Roger Manix: Yeah and we get that right. When we get the sense of belonging and culture and all inclusion, when we get that right in an organization, the real magic can start to align there. That’s where our focus really needs to be. That’s when product profitability starts to rise.
Netta Jenkins: Absolutely.
Roger Manix: I want to be mindful, we have about five minutes here. I know you are currently on your book tour. Congratulations, well done [crosstalk 00:17:17]
Netta Jenkins: Thank you.
Roger Manix: I know what that feels like. Good for you. Tell me, can you … This is a hard question. Tell me, is it possible to pinpoint it down to kind of maybe one moment or highlight a moment that really prompted you to write Self-Advocacy and Confidence for a Fearless Career? Was there a moment, or a moment that you can describe? Yeah.
Netta Jenkins: Yeah, absolutely. There was … I get multiple people that reach out to me online to share their experiences with me and ask for advice. This one particular person … I was working for a different company was. It was a female and she was talking to me about just for her lack of confidence in terms of moving up within her company, but wanting to do so. Knowing that and understanding that, “Okay, there are learning and development opportunities, but I still feel like there are roadblocks.” When she had said that and multiple women have said that to me were just like, “Okay, I need to write a book that really focuses on women advocating for themselves and really being fearless about it and having competence.” And my mother said one thing to me when I was younger, she said, “Listen, in life, if you can advocate for yourself and you can be confident, you will have a fearless career.”
That’s really where that title came from. That’s always stuck with me. And so, in my walk and my path and my career path, I’ve always advocated for myself. Whether it came down to compensation or bonus or whatever it was, I was always advocating for myself. Even if I felt like I had enough, I’m like, “Nope, I can have more. Right? Because I’m worth more.” And then when you advocate for yourself, you have to have confidence or else the person’s not going to take you seriously. When you can do those two things combined, you’re well off in your career and people see it.
Roger Manix: How lucky we are to have you in the world. That sounds amazing.
Netta Jenkins: Thank you.
Roger Manix: Going back to our initial question, and this is our last question before we wrap here. When you shared about playing the anthropological explorer, looking for dino bones in the neighborhood as a kid, what skills did that game play develop in you which had been useful throughout your career?
Netta Jenkins: Hmm, that’s a good one. I think really paying attention to the details. Right? Even though I didn’t find any fossils, I paid attention to everything. I remember there being an imprint on a rock and I’m like, “Oh my gosh, I got it.” I told my little friend James, I’m like, “I got it.” And he’s like, “You’ve got it Netta.” But I just knew in my mind that I had a fossil, that’s all I knew. I know now I didn’t. But I was very observant and I think even now that’s what I do. With my work, I’m constantly observing people. I want of understand, okay, “How are people feeling today?” Even with if they don’t say anything to me, I’m able to pull out how they are feeling, and I’ve done that many times. I’ve talked to many employees, you know, and I can tell if they’re having that off day and I’m able to kind of say, “Okay. Well let’s step away from this project. Or we don’t have to finish this meeting. Why don’t you just focus on you today?”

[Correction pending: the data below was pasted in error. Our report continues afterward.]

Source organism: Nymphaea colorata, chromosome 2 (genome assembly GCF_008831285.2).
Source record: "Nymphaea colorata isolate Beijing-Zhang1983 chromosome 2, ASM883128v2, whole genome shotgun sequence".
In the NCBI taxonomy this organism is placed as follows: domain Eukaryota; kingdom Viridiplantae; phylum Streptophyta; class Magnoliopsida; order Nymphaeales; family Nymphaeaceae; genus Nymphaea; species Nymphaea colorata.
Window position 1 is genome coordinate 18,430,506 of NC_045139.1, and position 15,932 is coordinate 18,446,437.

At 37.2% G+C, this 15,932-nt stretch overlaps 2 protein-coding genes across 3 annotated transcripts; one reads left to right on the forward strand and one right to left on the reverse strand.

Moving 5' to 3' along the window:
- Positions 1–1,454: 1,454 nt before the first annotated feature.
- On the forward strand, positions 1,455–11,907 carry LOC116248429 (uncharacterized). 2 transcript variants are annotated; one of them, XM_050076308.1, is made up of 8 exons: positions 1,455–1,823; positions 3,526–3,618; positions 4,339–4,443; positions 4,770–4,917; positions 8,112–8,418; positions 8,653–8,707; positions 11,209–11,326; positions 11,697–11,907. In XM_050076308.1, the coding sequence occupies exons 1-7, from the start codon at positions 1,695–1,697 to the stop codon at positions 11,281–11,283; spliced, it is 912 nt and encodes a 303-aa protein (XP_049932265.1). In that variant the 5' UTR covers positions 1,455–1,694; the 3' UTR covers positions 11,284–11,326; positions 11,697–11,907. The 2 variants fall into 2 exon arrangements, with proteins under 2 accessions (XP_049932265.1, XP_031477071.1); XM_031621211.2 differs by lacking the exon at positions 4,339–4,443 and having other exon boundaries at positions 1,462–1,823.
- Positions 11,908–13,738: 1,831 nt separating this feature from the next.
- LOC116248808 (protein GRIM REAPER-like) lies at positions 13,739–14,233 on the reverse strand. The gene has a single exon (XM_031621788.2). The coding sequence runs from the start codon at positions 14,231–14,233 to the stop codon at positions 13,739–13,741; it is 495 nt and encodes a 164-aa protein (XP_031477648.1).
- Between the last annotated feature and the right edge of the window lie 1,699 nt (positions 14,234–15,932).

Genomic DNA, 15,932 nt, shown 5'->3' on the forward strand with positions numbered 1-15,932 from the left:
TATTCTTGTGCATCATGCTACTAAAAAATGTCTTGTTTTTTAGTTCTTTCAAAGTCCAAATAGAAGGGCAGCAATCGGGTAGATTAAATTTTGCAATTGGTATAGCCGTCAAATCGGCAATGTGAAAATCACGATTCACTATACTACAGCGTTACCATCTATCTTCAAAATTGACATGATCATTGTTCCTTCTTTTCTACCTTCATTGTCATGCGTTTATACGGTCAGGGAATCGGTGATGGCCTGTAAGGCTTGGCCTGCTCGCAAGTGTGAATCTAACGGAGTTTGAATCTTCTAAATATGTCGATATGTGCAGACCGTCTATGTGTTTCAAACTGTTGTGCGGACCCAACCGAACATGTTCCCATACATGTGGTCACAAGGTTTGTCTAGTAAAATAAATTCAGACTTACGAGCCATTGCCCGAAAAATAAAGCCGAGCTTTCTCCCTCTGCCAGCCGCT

Roger Manix: Such a loving gesture that you can give that to people. And what we don’t realize, or what many other may people may not realize, is how that actually allows the work to even flourish on a deeper level when you give the opportunity for people to kind of take a moment and care for themselves. Also, when you were speaking about, making sure everyone was on the bus and being a caretaker as a kid and being a caretaker with leading the 10 people through the neighborhood of what we can learn, and what we can get our hands on. You haven’t stopped you clearly, you’re still doing that right now, especially with a book and your career that’s chosen you. I want to say thank you on behalf of probably everyone who’s come in touch with you because I can hear your passion speaking and just listening to you. I appreciate you sharing your time and sharing your play history with me. It’s been a delight to speak with you today, Netta. And I’m so grateful that we’ve had this opportunity to connect with play as our common theme.
Netta Jenkins: Okay.
Roger Manix: Thank you so much.
Netta Jenkins: You’re welcome.
Roger Manix: Well, we here at Ludolo believe that collaborative play is nature’s greatest teacher to train the mind and body of what it means to be humans in our digital age. And with that, I’ll say goodbye for myself. Netta, you can give a quick goodbye.
Netta Jenkins: Yes. Bye. And thank you so much for having me on.
Roger Manix: My pleasure. And stay tuned everyone. Thanks all.